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Mentor Resources

Supporting First Year Students

As a UROP mentor, you may also play a role in supporting first-year students, since over 60% of first years will engage in UROP.

Understanding the first year experience

Familiarize yourself with:
  • The grading system for first year students
  • Academic calendar and deadlines if you haven’t already done so — first yearsmay be less likely to know these
  • Relevant introductory or exploratory courses that are geared towards first yearsin your field
  • Some MIT first year students are very advanced and some may have even done research before in high school, but some are not and that is okay. Keep your expectations open.

Goals of the UROP for First Years

Learning/exploratory
  • If they have no experience, this will be more of an educational experience
  • Good to identify potential tasks or avenues of exploration
  • Documentation, self study, literature review, learning a tool or software
Contributing directly to a part of the research pipeline
  • Where in the pipeline can someone with some experience or some tangible skills contribute while still developing as a researcher?
  • Scripting, perfecting a process, prototyping, evaluating a new protocol or tool, conducting literature review, helping conduct studies
Preparation for success
  • A student’s first term in the UROP may need to be focused on preparing them tomake more significant contributions in future terms.
  • The first term, depending on the field and amount of time, may consist more ofsafety training, literature/documentation review, and learning new tools, techniques, or software.
Goals of mentorship
  • Exposing the first year to the field and to research
  • Developing skills and knowledge they may not be getting in their current classes. Or,putting into practice the knowledge they are learning in classes.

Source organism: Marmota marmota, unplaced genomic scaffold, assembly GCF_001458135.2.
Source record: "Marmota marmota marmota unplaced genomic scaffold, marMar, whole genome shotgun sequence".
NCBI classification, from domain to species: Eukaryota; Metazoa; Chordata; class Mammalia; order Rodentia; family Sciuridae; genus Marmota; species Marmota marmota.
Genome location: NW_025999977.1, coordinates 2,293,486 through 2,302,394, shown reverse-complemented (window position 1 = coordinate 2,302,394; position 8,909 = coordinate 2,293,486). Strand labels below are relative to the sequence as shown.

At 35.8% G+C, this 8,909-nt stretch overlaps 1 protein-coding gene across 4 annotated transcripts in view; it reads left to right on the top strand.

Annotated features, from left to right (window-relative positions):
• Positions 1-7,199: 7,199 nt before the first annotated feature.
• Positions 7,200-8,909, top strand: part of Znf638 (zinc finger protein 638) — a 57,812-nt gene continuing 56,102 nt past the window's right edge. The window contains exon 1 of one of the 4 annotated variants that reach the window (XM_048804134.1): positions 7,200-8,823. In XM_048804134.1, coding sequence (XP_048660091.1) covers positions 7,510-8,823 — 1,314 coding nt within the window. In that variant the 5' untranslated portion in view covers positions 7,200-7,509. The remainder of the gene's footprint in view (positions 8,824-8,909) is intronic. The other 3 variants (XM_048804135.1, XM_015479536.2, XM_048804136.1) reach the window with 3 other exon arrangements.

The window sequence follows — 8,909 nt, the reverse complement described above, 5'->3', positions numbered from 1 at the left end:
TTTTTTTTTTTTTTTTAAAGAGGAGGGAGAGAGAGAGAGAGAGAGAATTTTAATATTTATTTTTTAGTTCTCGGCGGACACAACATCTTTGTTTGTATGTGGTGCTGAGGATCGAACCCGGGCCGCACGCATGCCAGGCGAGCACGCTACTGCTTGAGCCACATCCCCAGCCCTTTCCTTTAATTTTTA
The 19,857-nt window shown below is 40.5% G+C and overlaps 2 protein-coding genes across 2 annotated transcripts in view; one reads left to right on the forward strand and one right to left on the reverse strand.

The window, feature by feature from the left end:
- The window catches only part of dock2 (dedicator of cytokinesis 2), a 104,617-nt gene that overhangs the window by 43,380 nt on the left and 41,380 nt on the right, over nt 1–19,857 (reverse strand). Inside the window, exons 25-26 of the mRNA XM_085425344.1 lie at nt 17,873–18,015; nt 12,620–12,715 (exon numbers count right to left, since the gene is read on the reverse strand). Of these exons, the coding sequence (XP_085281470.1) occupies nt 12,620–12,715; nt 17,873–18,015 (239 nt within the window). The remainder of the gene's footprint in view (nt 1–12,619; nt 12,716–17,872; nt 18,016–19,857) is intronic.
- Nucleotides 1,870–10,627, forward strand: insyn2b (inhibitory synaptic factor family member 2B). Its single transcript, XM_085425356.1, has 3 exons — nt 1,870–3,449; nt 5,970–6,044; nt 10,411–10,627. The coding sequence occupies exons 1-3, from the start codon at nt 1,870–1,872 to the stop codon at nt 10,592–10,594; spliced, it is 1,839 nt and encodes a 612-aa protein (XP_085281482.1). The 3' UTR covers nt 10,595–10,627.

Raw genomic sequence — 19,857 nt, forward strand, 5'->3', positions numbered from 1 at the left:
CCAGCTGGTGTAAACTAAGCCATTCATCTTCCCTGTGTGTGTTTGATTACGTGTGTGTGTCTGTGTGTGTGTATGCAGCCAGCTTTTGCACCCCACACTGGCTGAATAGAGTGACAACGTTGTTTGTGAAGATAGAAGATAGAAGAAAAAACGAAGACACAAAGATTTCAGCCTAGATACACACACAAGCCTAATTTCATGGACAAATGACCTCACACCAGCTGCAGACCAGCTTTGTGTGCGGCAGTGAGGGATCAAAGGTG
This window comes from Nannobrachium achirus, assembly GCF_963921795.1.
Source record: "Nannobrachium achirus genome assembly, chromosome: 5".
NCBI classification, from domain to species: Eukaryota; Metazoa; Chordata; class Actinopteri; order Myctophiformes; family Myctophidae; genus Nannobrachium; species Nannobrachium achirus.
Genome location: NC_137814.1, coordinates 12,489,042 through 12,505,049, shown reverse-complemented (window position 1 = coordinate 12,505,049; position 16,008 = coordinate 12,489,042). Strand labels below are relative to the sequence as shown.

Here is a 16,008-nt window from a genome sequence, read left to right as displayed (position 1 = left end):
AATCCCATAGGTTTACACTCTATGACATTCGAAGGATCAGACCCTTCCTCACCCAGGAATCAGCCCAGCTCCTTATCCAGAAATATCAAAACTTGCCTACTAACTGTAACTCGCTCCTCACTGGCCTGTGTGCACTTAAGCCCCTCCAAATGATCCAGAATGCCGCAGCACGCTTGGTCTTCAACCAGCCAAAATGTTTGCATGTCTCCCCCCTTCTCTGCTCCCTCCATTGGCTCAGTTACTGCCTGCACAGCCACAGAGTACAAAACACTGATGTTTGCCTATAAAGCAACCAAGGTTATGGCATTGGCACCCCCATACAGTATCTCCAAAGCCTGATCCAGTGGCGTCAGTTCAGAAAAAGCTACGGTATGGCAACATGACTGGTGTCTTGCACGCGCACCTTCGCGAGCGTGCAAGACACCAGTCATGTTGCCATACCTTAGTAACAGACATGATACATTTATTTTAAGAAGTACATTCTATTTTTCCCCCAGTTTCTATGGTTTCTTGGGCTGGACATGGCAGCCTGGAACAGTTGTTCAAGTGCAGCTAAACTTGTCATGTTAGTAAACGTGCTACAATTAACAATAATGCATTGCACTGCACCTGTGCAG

• Being open to and planning towards the possibility that this is not the major/field/interestfor them
    • At the end of the day, they may be trying research for the first time, and/orexploring your field for the first time. They might find that they do not like the fieldor research. And that is okay!
    • So, have a Plan B and think about how to frame a UROP experience for astudent who realizes that this field isn’t for them — think about times that you tried a field or a new line of research/inquiry that didn’t work out. In the end, be prepared for the UROP student to decide they may not wish to continue.
Setting expectations and communications
  • First year students aren’t as familiar working in labs or with mentors, so set norms including:
    • Check-ins
    • Documentation
    • Milestone dates
    • Contact and communication expectations
    • Group meetings
    • Working hours and timelines
  • Setting the expectations for things going wrong in research and how to handle it
  • Also setting the expectation for them to get busy and how you want them to communicate that to you, i.e taking their busy weeks at the beginning of the term and thinking about exams, big projects, etc.
Next steps/future plans
  • alking to them about their summer plans.
  • Stressing that it is ok to take a summer off, especially after their first year.
  • Discussing things like readings and projects they can do in the summer.
  • Thinking about programs or resources that you took advantage of in your undergraduate years.
  • Thinking about valuable skills to learn in your field of study that MIT mighthave access to (e.g. software), coding languages, or if there are particulartopics or authors in your field that are valuable for them to explore.
  • See if they want to continue UROPing with you this summer or explore another UROP.
  • Perhaps there is a colleague that you can introduce them to.
Major decisions
  • Talking with your student about their major declaration decision can be super helpful — think about your UG experience and how that shaped your grad school and research experiences.
  • Overall, if they are interested in your department or a related department — you are a great resource for them.
Helping them prepare for the next UROP
  • Overall the goal is that, even if their next UROP isn’t with you, they have explored research to make an informed decision about their next UROP and feel confident going into it
  • If they are continuing with you, think about how you can structure their next UROP term to continue their growth